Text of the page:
No one, not even the medical experts know what will happen if the restrictions are eased.  Americans are getting tired of staying at home and the Democratic governors who are pushing for continued isolation are facing more resistance.  Some political commentators have even speculated that the strict isolation policy in California may have helped the Republicans win in California.

Will a surge of new Corona cases as the nation opens cause voters to turn against Trump?  Will the crashing economy cause voters to blame Trump?  Will voters turn against Democrats who want to keep restrictions in place?  No one can tell at this time.

Another issue is apparent Democratic presidential nominee Biden and his choice of a Vice Presidential candidate.  Many Democrats are worried about Biden’s fading mental capabilities and lackluster performance in the last couple of months.  They see Biden’s pick of a VP as a chance to energize the electorate and bring all the wings of the Democratic Party together for the election.

Another issue that the Democratic leadership is discussing – but not publicly – is replacing Biden if necessary.  Biden is losing support due to credible charges that he raped a member of his staff back in the early 1990s.  He is also having problems articulating himself in interviews.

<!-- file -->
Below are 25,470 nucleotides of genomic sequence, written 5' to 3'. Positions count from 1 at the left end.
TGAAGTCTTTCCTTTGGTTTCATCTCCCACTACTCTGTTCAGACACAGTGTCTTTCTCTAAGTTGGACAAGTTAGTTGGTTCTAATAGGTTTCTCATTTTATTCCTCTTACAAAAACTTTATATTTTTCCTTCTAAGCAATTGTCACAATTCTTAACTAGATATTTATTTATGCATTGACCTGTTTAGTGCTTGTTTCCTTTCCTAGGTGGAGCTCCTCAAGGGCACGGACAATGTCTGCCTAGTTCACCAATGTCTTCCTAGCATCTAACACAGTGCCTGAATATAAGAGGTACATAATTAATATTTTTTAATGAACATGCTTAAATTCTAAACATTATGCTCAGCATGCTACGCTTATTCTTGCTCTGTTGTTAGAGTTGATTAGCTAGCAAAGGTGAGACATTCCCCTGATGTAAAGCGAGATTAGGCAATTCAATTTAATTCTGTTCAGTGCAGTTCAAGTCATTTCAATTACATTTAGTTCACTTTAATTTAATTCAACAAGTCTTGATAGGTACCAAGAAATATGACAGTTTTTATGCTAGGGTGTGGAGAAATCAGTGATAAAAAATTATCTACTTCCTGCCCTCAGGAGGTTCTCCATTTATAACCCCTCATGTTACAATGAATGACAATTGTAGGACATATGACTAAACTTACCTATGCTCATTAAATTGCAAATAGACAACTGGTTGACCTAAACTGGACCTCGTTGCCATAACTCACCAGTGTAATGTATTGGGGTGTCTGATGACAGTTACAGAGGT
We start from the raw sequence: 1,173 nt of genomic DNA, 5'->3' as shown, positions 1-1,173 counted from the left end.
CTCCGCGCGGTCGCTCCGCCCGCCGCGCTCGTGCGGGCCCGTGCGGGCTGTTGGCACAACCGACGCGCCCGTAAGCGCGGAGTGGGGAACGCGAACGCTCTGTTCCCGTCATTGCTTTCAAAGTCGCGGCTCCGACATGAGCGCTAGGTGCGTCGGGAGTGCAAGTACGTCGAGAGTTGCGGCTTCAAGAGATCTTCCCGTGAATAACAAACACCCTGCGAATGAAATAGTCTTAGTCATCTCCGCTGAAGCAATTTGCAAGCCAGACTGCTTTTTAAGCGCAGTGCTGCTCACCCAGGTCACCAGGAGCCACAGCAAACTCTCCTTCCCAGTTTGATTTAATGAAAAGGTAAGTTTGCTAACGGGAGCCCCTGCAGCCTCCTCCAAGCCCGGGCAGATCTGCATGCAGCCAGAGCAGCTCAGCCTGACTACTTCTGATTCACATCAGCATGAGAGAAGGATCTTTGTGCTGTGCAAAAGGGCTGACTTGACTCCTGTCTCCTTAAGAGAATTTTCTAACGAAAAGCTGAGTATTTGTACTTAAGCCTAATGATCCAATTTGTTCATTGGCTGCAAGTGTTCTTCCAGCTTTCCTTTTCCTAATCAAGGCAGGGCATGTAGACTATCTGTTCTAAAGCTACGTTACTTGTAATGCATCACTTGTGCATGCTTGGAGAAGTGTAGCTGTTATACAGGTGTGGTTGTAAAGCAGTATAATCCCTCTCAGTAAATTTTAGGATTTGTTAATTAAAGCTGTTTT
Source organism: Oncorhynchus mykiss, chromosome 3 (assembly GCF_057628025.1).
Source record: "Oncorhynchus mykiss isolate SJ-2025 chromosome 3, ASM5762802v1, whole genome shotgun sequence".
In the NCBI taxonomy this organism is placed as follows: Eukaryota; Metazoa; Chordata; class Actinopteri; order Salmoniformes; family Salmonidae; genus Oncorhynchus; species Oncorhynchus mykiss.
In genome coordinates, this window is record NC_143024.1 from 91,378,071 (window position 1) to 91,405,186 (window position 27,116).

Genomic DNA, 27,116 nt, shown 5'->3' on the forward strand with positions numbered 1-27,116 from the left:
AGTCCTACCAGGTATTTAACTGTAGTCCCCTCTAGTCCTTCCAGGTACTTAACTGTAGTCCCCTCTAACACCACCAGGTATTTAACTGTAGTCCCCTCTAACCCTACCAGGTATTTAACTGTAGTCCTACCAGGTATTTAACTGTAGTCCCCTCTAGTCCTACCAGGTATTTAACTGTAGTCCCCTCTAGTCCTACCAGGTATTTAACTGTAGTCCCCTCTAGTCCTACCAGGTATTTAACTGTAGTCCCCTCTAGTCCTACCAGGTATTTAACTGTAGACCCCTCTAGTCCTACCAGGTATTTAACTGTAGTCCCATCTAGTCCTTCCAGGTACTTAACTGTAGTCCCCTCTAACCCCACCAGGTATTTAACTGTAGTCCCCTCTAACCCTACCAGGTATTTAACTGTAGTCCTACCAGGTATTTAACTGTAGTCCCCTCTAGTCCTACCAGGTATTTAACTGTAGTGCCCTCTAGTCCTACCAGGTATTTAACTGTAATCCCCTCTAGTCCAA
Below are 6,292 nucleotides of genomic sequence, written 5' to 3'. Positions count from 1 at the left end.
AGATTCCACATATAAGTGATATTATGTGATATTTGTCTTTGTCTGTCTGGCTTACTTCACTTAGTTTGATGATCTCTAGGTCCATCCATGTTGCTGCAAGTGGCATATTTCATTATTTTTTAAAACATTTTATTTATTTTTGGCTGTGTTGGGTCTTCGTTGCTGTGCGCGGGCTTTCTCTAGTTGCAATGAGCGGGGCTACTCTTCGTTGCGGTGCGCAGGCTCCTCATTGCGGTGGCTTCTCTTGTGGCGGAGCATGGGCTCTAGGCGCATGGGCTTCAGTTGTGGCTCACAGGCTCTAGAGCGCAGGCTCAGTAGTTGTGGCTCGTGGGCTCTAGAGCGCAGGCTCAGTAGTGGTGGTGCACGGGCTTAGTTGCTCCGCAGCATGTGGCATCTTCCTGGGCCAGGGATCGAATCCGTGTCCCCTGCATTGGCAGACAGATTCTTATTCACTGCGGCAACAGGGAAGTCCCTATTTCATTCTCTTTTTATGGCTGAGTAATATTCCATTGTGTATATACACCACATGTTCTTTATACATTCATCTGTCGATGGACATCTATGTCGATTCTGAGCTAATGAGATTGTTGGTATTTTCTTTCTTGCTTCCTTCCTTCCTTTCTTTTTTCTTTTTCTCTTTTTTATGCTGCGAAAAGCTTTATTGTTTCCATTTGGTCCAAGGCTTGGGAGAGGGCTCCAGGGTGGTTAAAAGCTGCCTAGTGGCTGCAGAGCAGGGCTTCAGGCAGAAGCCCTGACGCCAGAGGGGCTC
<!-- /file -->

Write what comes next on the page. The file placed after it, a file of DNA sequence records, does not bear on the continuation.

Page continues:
If the problem gets worse, there may have to be a last-minute change in the Democratic presidential ticket. Although Biden has the largest number of delegates currently, Bernie Sanders has a sizable number too.  There are also quite a few uncommitted delegates from states that did not have their primaries due to the pandemic.

How these delegates are picked and how they will vote are big questions.  They will probably be picked at state conventions and their selection may depend on who controls the party in that state.  Democratic governors and senators will have a big say in who is picked and therefore, these delegates will be likely to support the governor’s or senator’s presidential choice.

However, these delegates will not be legally bound to any candidate, which can make the national convention a “free for all.”  It may be the first brokered convention since the end of World War Two.

If it is decided to pick someone to replace Biden, the Sanders delegates will expect that choice to be Sanders – something that the Democratic leadership will not tolerate.  The result might be that the Sanders delegates may walk out of the convention and not support the Democratic nominee in November.

Of course, the biggest determinant of the election is the economy.  A bad economy means the incumbent loses.  A good economy means the incumbent usually wins reelection.

However, this is a different situation.  The Corona virus, which voters may not blame on Trump, has caused the economy to go into a tailspin – a situation that more closely reflects the Great Depression of the 1930s.

Here the dynamic is interesting.  Franklin Roosevelt won reelection during the Great Depression, so the good economy/bad economy theory does not hold in extreme circumstances.